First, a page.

How did the Killer Whales outsmart the Great White Sharks

Photo caption: Hennie Otto

When three great white sharks mysteriously washed ashore along the coast in Gansbaai, researchers weren’t sure what to think. But after doing necropsies (animal autopsies) on all three sharks, the researchers identified a possible culprit.

All of the sharks were missing their livers, and one was missing its heart. It’s likely that an orca, also known as a killer whale, attacked the sharks and ate their organs.

The great white shark is one of the ocean’s most powerful predators, yet it is sometimes prey for orcas that killed several of the formidable creatures off South Africa’s coast this month.

The rare necropsies conducted on the three carcasses that washed ashore show how orcas dominate the marine food chain at the expense of great white sharks, whose ferocious reputation (thanks partly to the 1975 movie “Jaws”) belies their vulnerability to shark nets, fishing, poaching, pollution—and the biggest member of the dolphin family.

Orcas, which also face human threats, have a softer image (the 1993 film “Free Willy” helped) due to their intelligence and accessibility at water parks.

Ingrid Visser, who has studied killer whales for nearly 20 years, said orcas used their powerful tails to create strong underwater currents that forced the sharks to the surface, then stunned them.

Photo credit: Marine Dynamics/Dyer Island Conservation trust: T. Kaschke

“Once the shark is at the surface, the killer whale pivots and lifts its tail out of the water and comes down on top of it like a karate chop,” she said. It is the buoyant livers that then cause the shark’s body to rise to the surface.

What really shocked scientists was that the livers of all three sharks were removed, with surgical precision suggesting the orcas, also known as killer whales, targeted the nutrient-rich oil and fat in the organs and discarded the rest of their prey. Sharks have enormous livers (can weigh more than 60kg)  filled with fats that give the shark buoyancy.

“Bony fishes have a swim bladder that they can fill with gases, and those gases provide buoyancy for the fish,” said Andrew Nosal, an assistant professor of biological sciences at Saint Katherine College in San Marcos, California, and a visiting assistant researcher at Scripps Institution of Oceanography in San Diego. (Nosal was not involved in the recent shark analyses.)

“Sharks do not have a swim bladder. Instead, they have a very large liver. In addition to being filled with fat, shark livers are “very energy- and nutrient-rich,” Nosal said. It’s unclear why orcas would go after the sharks’ livers, but Nosal said he imagines “they have a high metabolism, and they have a lot of nutrient needs, and so those fats might really help them out.”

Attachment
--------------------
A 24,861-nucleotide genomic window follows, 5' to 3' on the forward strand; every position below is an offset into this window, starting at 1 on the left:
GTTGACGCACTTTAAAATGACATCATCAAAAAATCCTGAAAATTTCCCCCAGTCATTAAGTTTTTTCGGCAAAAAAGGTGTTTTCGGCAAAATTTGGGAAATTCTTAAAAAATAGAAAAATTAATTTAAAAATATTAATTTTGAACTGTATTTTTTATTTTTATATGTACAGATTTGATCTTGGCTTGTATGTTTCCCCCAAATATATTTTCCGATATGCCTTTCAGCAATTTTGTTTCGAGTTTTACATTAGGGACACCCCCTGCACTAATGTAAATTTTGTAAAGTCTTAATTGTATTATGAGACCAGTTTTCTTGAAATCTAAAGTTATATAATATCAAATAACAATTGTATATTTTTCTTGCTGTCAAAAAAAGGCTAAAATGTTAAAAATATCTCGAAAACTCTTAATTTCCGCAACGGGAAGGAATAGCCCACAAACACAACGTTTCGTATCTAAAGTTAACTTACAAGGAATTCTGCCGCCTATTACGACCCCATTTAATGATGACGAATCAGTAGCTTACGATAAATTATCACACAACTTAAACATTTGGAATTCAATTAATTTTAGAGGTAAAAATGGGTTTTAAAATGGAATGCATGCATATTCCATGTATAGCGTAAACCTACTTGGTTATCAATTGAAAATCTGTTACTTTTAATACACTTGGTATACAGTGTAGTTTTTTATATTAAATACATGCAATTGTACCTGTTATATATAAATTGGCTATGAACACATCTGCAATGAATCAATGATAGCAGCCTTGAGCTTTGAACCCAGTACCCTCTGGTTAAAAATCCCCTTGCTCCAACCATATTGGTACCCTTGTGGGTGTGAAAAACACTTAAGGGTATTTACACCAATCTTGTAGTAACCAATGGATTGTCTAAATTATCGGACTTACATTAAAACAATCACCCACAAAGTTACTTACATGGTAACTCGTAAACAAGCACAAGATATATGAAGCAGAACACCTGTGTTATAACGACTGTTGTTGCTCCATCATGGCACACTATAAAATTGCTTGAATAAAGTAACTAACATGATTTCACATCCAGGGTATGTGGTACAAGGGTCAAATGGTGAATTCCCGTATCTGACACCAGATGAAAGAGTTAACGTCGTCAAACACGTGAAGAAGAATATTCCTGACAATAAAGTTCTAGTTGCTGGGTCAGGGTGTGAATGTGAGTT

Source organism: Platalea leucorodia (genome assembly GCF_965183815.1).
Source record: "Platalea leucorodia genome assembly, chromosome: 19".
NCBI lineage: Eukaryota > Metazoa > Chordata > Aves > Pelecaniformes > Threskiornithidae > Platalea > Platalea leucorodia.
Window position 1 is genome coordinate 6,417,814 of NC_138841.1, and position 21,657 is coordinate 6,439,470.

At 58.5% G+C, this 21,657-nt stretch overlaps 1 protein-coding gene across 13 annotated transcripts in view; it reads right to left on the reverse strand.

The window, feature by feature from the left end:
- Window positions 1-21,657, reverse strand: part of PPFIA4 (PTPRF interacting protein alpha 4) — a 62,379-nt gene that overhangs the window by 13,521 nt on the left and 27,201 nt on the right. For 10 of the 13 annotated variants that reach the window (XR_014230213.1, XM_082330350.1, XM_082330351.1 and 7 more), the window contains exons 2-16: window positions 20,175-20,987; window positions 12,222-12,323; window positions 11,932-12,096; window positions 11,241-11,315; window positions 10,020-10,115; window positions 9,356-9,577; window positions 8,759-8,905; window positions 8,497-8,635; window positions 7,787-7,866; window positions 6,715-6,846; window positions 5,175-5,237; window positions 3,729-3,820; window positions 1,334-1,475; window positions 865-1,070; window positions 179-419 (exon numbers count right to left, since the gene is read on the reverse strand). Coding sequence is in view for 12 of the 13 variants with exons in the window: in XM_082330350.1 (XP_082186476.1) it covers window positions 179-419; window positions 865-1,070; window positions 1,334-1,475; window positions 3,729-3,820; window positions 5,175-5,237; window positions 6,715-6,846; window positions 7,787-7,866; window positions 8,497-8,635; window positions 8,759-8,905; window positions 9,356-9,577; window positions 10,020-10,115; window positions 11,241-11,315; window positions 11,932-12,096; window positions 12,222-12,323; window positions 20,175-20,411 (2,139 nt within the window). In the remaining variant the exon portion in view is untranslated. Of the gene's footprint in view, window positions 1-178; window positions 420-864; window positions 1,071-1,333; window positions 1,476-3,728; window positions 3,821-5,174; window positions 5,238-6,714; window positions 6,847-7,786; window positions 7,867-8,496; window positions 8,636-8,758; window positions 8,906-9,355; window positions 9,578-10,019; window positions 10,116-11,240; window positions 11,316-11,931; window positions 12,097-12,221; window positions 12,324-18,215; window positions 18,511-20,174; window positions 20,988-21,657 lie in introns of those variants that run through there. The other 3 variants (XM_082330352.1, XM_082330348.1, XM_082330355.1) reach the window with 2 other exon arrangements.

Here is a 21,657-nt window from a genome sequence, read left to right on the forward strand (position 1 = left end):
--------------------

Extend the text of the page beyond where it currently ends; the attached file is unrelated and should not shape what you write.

Alison Towner, a marine biologist with the Dyer Island Conservation Trust, which seeks to protect the fragile ecosystem in waters around the southern tip of Africa said: “They work together and are very co-ordinated. Two orcas take a pectoral fin in their mouth and pull open a shark together to extract the liver. Nature can be so cruel and the dexterity these enormous animals are capable of is mind blowing, almost surgical precision as they remove the squalene-rich liver of the white sharks and dump their carcass.”

Each of the sharks had a big wound on its underside, a sign of the dexterity of the orca, whose biggest males can be well over nine meters (30 feet) long—considerably larger than great white sharks.

Photo credit: Marine Dynamics|Dyer Island Conservation Trust: S. Hoerbst

Even if they have an advantage, orcas are unlikely to hunt great white sharks on a regular basis, said George Burgess, director of the Florida Program for Shark Research. “But smaller sharks can be a routine part of an orca diet, and studies have shown that the rough texture of shark flesh grinds down the enamel on orca teeth over time,” he said.

Killer whales are apex predators and while we are accustomed to viewing great white sharks as occupying the top of the food chain in our waters, orcas are much more specialised hunters and consider almost anything in the ocean as potential prey,” according to the South Africa’s Department of Environmental Affairs.

“The mammals have highly developed social groups as well as a large brain, the capacity to learn and the ability to locate with the help of sound waves that bounce off objects.”

“Orcas are known to have culture, much like humans do, and different orca cultures specialise on different prey and different hunting strategies,” said Dr Boris Worm, a marine research ecologist at Dalhousie University in Nova Scotia, Canada.

Offshore orcas are rare and very mobile, so it is very conceivable that they show up in an area where they were previously not seen and exploit sharks in that region,” Worm wrote in an email to The Associated Press. “Of course, a white shark would be a difficult prey to tackle due to its power and size, but orcas (again like humans) use group hunting strategies that can outsmart almost any prey.”

“We, as shark biologists, recognise that the sharks are going to get eaten sometimes by predators, just like they eat things themselves,” said Burgess, the Florida expert. “It’s all part of the give-and-take of the natural world.”

Article by Dyer Island